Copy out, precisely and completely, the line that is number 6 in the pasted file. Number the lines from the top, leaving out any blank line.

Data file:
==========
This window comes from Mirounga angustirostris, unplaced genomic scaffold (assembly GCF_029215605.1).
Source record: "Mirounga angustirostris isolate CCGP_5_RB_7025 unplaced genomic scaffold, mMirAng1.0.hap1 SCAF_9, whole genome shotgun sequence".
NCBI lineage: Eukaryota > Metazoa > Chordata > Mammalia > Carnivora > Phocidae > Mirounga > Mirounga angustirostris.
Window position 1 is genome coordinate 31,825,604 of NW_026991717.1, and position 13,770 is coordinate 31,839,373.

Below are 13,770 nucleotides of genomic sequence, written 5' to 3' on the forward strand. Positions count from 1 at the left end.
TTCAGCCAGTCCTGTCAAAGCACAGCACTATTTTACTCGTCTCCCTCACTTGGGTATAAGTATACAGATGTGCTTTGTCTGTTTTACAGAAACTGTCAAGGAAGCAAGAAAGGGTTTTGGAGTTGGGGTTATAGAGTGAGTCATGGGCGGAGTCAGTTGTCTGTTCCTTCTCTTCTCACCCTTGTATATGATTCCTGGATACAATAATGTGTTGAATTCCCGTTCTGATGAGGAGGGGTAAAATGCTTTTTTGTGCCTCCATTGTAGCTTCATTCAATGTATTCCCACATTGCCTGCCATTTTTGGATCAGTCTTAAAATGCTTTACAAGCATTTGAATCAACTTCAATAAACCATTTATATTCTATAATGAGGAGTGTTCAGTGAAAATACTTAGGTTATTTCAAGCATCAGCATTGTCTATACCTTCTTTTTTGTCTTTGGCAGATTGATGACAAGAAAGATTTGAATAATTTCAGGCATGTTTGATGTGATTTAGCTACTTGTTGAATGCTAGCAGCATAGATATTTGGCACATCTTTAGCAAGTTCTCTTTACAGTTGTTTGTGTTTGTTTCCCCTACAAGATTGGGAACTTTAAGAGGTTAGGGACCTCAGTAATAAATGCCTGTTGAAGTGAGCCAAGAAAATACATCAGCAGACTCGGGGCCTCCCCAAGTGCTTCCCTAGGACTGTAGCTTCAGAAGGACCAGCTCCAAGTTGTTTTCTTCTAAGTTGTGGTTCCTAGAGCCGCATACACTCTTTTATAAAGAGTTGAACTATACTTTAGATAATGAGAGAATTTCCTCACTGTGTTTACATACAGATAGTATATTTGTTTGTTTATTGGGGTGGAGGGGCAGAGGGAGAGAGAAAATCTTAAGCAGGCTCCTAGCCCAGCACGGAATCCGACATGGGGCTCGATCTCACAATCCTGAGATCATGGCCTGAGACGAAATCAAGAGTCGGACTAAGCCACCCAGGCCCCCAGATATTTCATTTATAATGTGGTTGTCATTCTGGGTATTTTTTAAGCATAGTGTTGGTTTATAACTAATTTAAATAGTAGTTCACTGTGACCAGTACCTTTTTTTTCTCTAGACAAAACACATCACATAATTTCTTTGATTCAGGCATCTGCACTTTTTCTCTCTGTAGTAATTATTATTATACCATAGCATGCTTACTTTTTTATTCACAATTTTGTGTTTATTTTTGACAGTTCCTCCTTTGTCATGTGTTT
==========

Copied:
TTCAGCCAGTCCTGTCAAAGCACAGCACTATTTTACTCGTCTCCCTCACTTGGGTATAAGTATACAGATGTGCTTTGTCTGTTTTACAGAAACTGTCAAGGAAGCAAGAAAGGGTTTTGGAGTTGGGGTTATAGAGTGAGTCATGGGCGGAGTCAGTTGTCTGTTCCTTCTCTTCTCACCCTTGTATATGATTCCTGGATACAATAATGTGTTGAATTCCCGTTCTGATGAGGAGGGGTAAAATGCTTTTTTGTGCCTCCATTGTAGCTTCATTCAATGTATTCCCACATTGCCTGCCATTTTTGGATCAGTCTTAAAATGCTTTACAAGCATTTGAATCAACTTCAATAAACCATTTATATTCTATAATGAGGAGTGTTCAGTGAAAATACTTAGGTTATTTCAAGCATCAGCATTGTCTATACCTTCTTTTTTGTCTTTGGCAGATTGATGACAAGAAAGATTTGAATAATTTCAGGCATGTTTGATGTGATTTAGCTACTTGTTGAATGCTAGCAGCATAGATATTTGGCACATCTTTAGCAAGTTCTCTTTACAGTTGTTTGTGTTTGTTTCCCCTACAAGATTGGGAACTTTAAGAGGTTAGGGACCTCAGTAATAAATGCCTGTTGAAGTGAGCCAAGAAAATACATCAGCAGACTCGGGGCCTCCCCAAGTGCTTCCCTAGGACTGTAGCTTCAGAAGGACCAGCTCCAAGTTGTTTTCTTCTAAGTTGTGGTTCCTAGAGCCGCATACACTCTTTTATAAAGAGTTGAACTATACTTTAGATAATGAGAGAATTTCCTCACTGTGTTTACATACAGATAGTATATTTGTTTGTTTATTGGGGTGGAGGGGCAGAGGGAGAGAGAAAATCTTAAGCAGGCTCCTAGCCCAGCACGGAATCCGACATGGGGCTCGATCTCACAATCCTGAGATCATGGCCTGAGACGAAATCAAGAGTCGGACTAAGCCACCCAGGCCCCCAGATATTTCATTTATAATGTGGTTGTCATTCTGGGTATTTTTTAAGCATAGTGTTGGTTTATAACTAATTTAAATAGTAGTTCACTGTGACCAGTACCTTTTTTTTCTCTAGACAAAACACATCACATAATTTCTTTGATTCAGGCATCTGCACTTTTTCTCTCTGTAGTAATTATTATTATACCATAGCATGCTTACTTTTTTATTCACAATTTTGTGTTTATTTTTGACAGTTCCTCCTTTGTCATGTGTTT